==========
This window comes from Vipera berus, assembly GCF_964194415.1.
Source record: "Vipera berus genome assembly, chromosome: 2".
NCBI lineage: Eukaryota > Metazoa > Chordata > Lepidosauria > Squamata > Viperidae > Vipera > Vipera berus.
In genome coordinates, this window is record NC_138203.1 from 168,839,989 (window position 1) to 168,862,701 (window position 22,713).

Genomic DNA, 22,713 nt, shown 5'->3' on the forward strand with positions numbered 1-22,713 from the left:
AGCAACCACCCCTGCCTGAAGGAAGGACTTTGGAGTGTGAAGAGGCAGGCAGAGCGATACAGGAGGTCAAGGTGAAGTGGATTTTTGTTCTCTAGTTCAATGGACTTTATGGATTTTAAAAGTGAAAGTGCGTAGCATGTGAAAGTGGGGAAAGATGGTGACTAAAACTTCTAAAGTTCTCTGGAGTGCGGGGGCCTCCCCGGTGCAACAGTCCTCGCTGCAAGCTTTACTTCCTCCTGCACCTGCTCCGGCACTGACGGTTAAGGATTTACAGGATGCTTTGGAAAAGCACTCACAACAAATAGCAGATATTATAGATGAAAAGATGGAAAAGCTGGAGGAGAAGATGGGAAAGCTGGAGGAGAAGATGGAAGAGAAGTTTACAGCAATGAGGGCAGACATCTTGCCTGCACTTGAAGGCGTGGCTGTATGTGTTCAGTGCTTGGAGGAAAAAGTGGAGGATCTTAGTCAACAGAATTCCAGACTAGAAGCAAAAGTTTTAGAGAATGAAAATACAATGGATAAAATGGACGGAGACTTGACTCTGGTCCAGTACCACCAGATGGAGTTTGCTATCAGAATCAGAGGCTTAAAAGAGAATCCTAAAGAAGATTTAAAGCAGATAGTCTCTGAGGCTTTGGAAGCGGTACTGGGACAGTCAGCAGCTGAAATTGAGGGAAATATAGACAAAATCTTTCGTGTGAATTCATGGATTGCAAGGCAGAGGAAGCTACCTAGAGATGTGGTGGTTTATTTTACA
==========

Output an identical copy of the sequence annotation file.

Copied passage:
This window comes from Vipera berus, assembly GCF_964194415.1.
Source record: "Vipera berus genome assembly, chromosome: 2".
NCBI lineage: Eukaryota > Metazoa > Chordata > Lepidosauria > Squamata > Viperidae > Vipera > Vipera berus.
In genome coordinates, this window is record NC_138203.1 from 168,839,989 (window position 1) to 168,862,701 (window position 22,713).

Genomic DNA, 22,713 nt, shown 5'->3' on the forward strand with positions numbered 1-22,713 from the left:
AGCAACCACCCCTGCCTGAAGGAAGGACTTTGGAGTGTGAAGAGGCAGGCAGAGCGATACAGGAGGTCAAGGTGAAGTGGATTTTTGTTCTCTAGTTCAATGGACTTTATGGATTTTAAAAGTGAAAGTGCGTAGCATGTGAAAGTGGGGAAAGATGGTGACTAAAACTTCTAAAGTTCTCTGGAGTGCGGGGGCCTCCCCGGTGCAACAGTCCTCGCTGCAAGCTTTACTTCCTCCTGCACCTGCTCCGGCACTGACGGTTAAGGATTTACAGGATGCTTTGGAAAAGCACTCACAACAAATAGCAGATATTATAGATGAAAAGATGGAAAAGCTGGAGGAGAAGATGGGAAAGCTGGAGGAGAAGATGGAAGAGAAGTTTACAGCAATGAGGGCAGACATCTTGCCTGCACTTGAAGGCGTGGCTGTATGTGTTCAGTGCTTGGAGGAAAAAGTGGAGGATCTTAGTCAACAGAATTCCAGACTAGAAGCAAAAGTTTTAGAGAATGAAAATACAATGGATAAAATGGACGGAGACTTGACTCTGGTCCAGTACCACCAGATGGAGTTTGCTATCAGAATCAGAGGCTTAAAAGAGAATCCTAAAGAAGATTTAAAGCAGATAGTCTCTGAGGCTTTGGAAGCGGTACTGGGACAGTCAGCAGCTGAAATTGAGGGAAATATAGACAAAATCTTTCGTGTGAATTCATGGATTGCAAGGCAGAGGAAGCTACCTAGAGATGTGGTGGTTTATTTTACA